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Question about tests

I'm new to this, but have really been enjoying the Rails track to making a simple app.

So far it all actually makes quite a bit of sense, and then idea of testing is fascinating and much more intuitive than I would have guess.

I'm a little confused though, and I'll see if I can explain why:

When creating integration tests for the status controller, I can get this work pass, but I don't know why it SHOULD.

In /test/functional/status_test.rb this test is hurting my head:

test "that a status's content is at least 2 letters" do
status = Status.new
status.content = "H"
assert !status.save
assert !status.errors[:content].empty?

The corresponding validation in the status model:

validates :content, presence: true,
                  length: { minimum: 2 }

I understand the validation and how the minimum is being set, but I don't think I've fully understood the test.

In my mind, that test should fail, because it's passing a status with a 1 character content. Should it not fail at the .save?

Does anyone follow my logic and see why I don't understand the test portion? What is the test actually doing?

I can try to explain more if I need to

2 Answers

You're right that the validation will fail, the test however will pass.

  1. test "that a status's content is at least 2 letters" do
  2. status = Status.new
  3. status.content = "H"
  4. assert !status.save
  5. assert !status.errors[:content].empty?
  6. end

Line '4' calls the save method on the status object we create on line '2', this method will return true or false depending on whether the save process succeeds or fails. This process may fail if, for example, the status' content doesn't pass any validations. The bang operator (!) is then applied to the return value of the save method. !status.save will be true if the save method returns false, and !status.save will be false if the save method returns true. You might want to read (!) as NOT.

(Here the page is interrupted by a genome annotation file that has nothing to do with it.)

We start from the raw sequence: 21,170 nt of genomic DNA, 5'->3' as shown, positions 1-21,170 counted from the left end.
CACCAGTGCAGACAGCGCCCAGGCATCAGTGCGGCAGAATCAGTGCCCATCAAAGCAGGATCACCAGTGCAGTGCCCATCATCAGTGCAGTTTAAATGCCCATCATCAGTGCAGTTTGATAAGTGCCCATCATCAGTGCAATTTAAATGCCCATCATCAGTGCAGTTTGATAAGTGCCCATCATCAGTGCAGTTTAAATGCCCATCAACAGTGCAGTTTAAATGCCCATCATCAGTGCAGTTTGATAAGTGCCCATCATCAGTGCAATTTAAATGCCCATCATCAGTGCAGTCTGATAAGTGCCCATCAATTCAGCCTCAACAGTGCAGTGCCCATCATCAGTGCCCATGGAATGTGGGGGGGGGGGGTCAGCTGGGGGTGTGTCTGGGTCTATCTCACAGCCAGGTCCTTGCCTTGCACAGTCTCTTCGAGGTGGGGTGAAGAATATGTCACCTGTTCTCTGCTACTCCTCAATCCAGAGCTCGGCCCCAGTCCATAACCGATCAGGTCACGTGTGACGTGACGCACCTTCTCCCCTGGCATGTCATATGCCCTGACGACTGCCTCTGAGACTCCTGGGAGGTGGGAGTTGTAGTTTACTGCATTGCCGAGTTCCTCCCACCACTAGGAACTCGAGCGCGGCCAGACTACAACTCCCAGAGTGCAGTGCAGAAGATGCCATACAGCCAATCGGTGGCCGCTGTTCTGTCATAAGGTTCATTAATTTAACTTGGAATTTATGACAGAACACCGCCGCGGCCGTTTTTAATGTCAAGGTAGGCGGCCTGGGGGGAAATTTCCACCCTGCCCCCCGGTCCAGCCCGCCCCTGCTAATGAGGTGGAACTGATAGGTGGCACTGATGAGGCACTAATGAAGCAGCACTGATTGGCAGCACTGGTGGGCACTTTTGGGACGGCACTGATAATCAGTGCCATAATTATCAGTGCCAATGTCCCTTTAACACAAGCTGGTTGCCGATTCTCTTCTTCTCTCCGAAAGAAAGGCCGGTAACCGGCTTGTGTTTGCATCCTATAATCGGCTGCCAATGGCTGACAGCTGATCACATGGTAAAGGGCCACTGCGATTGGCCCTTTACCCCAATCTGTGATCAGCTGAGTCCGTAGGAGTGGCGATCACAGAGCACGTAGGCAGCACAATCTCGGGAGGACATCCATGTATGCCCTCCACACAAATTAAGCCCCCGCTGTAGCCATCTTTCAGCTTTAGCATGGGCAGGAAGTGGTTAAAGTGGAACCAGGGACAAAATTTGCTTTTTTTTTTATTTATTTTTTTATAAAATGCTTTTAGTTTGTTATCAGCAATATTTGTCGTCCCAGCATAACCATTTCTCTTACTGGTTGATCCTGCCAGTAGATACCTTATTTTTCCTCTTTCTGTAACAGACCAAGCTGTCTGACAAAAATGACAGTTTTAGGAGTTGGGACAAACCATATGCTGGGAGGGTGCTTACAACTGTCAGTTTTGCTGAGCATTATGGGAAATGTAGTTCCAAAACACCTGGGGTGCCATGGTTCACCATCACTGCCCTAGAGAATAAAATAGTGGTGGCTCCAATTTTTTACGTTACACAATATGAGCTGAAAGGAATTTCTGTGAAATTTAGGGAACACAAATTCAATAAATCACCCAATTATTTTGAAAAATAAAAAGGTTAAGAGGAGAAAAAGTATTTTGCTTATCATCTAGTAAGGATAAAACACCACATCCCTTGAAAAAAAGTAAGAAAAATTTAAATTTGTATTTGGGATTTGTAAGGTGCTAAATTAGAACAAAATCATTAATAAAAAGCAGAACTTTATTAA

The assert method is passed the value of !status.save, and makes sure the value it is passed is true. The test on line '4' passes because the status' content fails the validation which causes the save method to return false which, once negated by the bang operator, is passed to assert method as true. So line '4' works.

Line '5' is in a similar vain. You access the errors property on the aforementioned status object and check to see if there are any errors pertaining to the status. Since 'status.errors[:content].empty?' will be true if there aren't any errors '!status.errors[:content].empty?' will be true if there ARE errors. Since we failed the validation there will definitely be errors, which is what we want.

Thanks so much, Aaron!

That makes sense, I wasn't thinking about the bang operator kicking out a false, but that makes sense.

What is the reasoning behind testing with the false/false (using the bang operator)? Why in the functional tests are we asserting for the true response?